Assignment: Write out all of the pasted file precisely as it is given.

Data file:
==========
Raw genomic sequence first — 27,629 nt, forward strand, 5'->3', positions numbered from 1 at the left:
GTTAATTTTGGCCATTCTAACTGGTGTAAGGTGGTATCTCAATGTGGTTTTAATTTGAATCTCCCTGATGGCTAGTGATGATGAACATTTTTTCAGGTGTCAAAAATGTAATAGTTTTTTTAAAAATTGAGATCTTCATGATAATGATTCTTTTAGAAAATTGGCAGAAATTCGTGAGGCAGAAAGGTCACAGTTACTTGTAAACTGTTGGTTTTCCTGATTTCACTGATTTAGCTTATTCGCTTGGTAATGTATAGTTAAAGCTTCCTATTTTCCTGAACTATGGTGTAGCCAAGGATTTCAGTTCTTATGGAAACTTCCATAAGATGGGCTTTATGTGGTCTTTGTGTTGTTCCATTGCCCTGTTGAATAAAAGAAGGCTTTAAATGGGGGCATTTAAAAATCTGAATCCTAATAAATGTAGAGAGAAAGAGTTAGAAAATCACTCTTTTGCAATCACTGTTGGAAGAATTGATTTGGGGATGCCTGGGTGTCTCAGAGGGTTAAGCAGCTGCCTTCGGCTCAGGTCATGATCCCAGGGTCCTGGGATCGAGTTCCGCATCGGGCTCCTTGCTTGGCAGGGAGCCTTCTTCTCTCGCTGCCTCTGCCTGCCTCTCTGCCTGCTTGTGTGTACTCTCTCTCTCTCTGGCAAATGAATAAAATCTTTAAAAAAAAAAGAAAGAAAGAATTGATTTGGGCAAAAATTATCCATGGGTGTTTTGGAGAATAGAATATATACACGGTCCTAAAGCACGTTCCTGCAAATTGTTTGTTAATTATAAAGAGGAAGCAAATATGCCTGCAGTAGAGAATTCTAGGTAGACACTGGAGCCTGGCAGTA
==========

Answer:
Raw genomic sequence first — 27,629 nt, forward strand, 5'->3', positions numbered from 1 at the left:
GTTAATTTTGGCCATTCTAACTGGTGTAAGGTGGTATCTCAATGTGGTTTTAATTTGAATCTCCCTGATGGCTAGTGATGATGAACATTTTTTCAGGTGTCAAAAATGTAATAGTTTTTTTAAAAATTGAGATCTTCATGATAATGATTCTTTTAGAAAATTGGCAGAAATTCGTGAGGCAGAAAGGTCACAGTTACTTGTAAACTGTTGGTTTTCCTGATTTCACTGATTTAGCTTATTCGCTTGGTAATGTATAGTTAAAGCTTCCTATTTTCCTGAACTATGGTGTAGCCAAGGATTTCAGTTCTTATGGAAACTTCCATAAGATGGGCTTTATGTGGTCTTTGTGTTGTTCCATTGCCCTGTTGAATAAAAGAAGGCTTTAAATGGGGGCATTTAAAAATCTGAATCCTAATAAATGTAGAGAGAAAGAGTTAGAAAATCACTCTTTTGCAATCACTGTTGGAAGAATTGATTTGGGGATGCCTGGGTGTCTCAGAGGGTTAAGCAGCTGCCTTCGGCTCAGGTCATGATCCCAGGGTCCTGGGATCGAGTTCCGCATCGGGCTCCTTGCTTGGCAGGGAGCCTTCTTCTCTCGCTGCCTCTGCCTGCCTCTCTGCCTGCTTGTGTGTACTCTCTCTCTCTCTGGCAAATGAATAAAATCTTTAAAAAAAAAAGAAAGAAAGAATTGATTTGGGCAAAAATTATCCATGGGTGTTTTGGAGAATAGAATATATACACGGTCCTAAAGCACGTTCCTGCAAATTGTTTGTTAATTATAAAGAGGAAGCAAATATGCCTGCAGTAGAGAATTCTAGGTAGACACTGGAGCCTGGCAGTA